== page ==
Smoking and Vaping Cannabis Poses Health Risks
There is little peer-reviewed science available on how smoking and vaping cannabis grown with pesticides affects human health. However, most experts agree that inhaling anything burned is not recommended, and pesticides can exacerbate health risks.
There is little data about how smoking and vaping cannabis containing pesticides affects respiratory and overall health, yet available information about pesticides and cultivation practices has led cannabis testing labs and medical professionals to agree about what is healthier for patients.
Health Risks of Smoking and Vaping
“Most people who use cannabis for medical purposes have chronic conditions with ongoing symptoms. They don’t need to develop additional concerns,” says Dr. Ethan Russo, a board-certified neurologist, and director of research and development at the International Cannabis and Cannabinoids Institute in Prague. “Up to 70 percent of pesticides on cannabis will be transferred in the smoke to the lungs and into the bloodstream. They will not get burned up. There’s a great potential for (developing) cancer as well as a chronic cough, too much phlegm, and bronchial problems.”
(For more about MMJ testing, check out another of our articles, Testing Medical Marijuana for Pesticides)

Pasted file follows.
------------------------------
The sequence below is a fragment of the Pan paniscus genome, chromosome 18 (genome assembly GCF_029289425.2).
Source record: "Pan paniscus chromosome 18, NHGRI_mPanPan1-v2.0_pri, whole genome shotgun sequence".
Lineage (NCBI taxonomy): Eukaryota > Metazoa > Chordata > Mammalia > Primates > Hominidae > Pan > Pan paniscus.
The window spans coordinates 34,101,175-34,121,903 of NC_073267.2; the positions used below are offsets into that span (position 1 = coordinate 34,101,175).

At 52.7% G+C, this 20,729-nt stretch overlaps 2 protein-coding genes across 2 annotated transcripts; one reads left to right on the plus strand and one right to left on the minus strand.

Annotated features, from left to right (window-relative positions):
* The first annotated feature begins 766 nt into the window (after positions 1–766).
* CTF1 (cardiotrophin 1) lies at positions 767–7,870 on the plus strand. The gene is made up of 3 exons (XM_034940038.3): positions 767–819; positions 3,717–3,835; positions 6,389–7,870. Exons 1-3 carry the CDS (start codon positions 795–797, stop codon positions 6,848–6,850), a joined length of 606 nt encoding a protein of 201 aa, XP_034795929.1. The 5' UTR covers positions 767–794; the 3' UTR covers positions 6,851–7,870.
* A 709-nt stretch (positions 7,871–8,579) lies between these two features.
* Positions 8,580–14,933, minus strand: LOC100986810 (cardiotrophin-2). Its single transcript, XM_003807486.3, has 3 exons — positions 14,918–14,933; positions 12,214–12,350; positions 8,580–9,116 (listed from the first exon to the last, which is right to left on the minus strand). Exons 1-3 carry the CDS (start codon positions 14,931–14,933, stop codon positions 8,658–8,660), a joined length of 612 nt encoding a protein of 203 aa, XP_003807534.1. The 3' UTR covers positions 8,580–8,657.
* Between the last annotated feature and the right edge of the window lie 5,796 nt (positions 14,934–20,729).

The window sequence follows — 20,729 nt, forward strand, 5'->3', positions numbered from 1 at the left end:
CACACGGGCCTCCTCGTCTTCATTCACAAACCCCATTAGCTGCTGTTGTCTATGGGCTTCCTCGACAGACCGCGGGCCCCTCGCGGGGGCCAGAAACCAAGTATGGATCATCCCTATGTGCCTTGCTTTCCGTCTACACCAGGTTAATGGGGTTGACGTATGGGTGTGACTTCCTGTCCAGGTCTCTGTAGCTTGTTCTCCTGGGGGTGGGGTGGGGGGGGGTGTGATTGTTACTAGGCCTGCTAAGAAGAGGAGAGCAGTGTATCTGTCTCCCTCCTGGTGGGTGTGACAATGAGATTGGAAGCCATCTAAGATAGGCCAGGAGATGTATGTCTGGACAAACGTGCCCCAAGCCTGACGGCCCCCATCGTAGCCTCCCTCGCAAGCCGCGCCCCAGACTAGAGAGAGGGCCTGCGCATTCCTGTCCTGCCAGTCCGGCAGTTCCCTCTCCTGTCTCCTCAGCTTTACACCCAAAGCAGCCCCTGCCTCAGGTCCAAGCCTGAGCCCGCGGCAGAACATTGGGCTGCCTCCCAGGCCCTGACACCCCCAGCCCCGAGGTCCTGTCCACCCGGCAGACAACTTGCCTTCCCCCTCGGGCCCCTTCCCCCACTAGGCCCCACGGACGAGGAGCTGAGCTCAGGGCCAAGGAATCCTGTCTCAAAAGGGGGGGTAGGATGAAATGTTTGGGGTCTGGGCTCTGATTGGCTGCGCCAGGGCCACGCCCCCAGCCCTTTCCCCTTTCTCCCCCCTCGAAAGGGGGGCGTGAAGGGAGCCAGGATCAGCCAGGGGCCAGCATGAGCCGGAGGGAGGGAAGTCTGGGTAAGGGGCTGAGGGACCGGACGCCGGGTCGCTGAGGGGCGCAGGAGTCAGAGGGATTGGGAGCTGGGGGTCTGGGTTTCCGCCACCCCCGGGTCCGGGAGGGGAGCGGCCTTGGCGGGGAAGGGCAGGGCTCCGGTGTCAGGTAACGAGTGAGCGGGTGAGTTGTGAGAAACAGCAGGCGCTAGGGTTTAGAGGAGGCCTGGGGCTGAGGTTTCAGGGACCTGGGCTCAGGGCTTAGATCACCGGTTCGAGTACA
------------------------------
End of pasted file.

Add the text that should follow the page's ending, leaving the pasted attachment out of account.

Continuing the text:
Pills, sublingual applications, tinctures, and transdermal patches containing organic cannabis are likely to prove more beneficial for patients than smoking or vaping cannabis grown with or contaminated by pesticides.
Russo adds many patients use cannabis smoke or vape because these methods offer quick, almost instant relief. Instead, he says, patients should maintain therapeutic blood levels of cannabinoids by taking a pill or tincture three times a day.
Pesticides and The Body
Josh Wurzer, president, and co-founder of SC Laboratories, a cannabis testing lab in Santa Cruz, says there is no way to determine how pesticides will affect a patient once inhaled.
“There’s just no data on the respiratory dangers of these pesticides. There are no studies on what happens when a pesticide combusts, either. So, few crops (other than cannabis) are smoked. In addition, no two pesticides are exactly alike,” says Wurzer.
He added there is also little information about how the chemicals in one pesticide and in multiple pesticides interact with one another when ingested, and that chemicals may interact differently when burned together.
Outdoor growers should beware of the risk of contamination of pesticides from nearby pesticide sprays on close-by commercial crops or other applications.
Robert Martin, Jr., co-founder, and chief executive officer of CW Analytical Laboratories, a cannabis testing lab in Oakland, says very few barriers fully protect outdoor-grown cannabis plants.
“All it takes is for the wind to drift over from the wine (or other) fields,” he says.
Home growers should also grow with clean soil, according to Mary Lynn Mathre, an RN, and president and co-founder of Patients Out of Time, a non-profit organization that educates health care professionals and the public about the therapeutic uses of cannabis.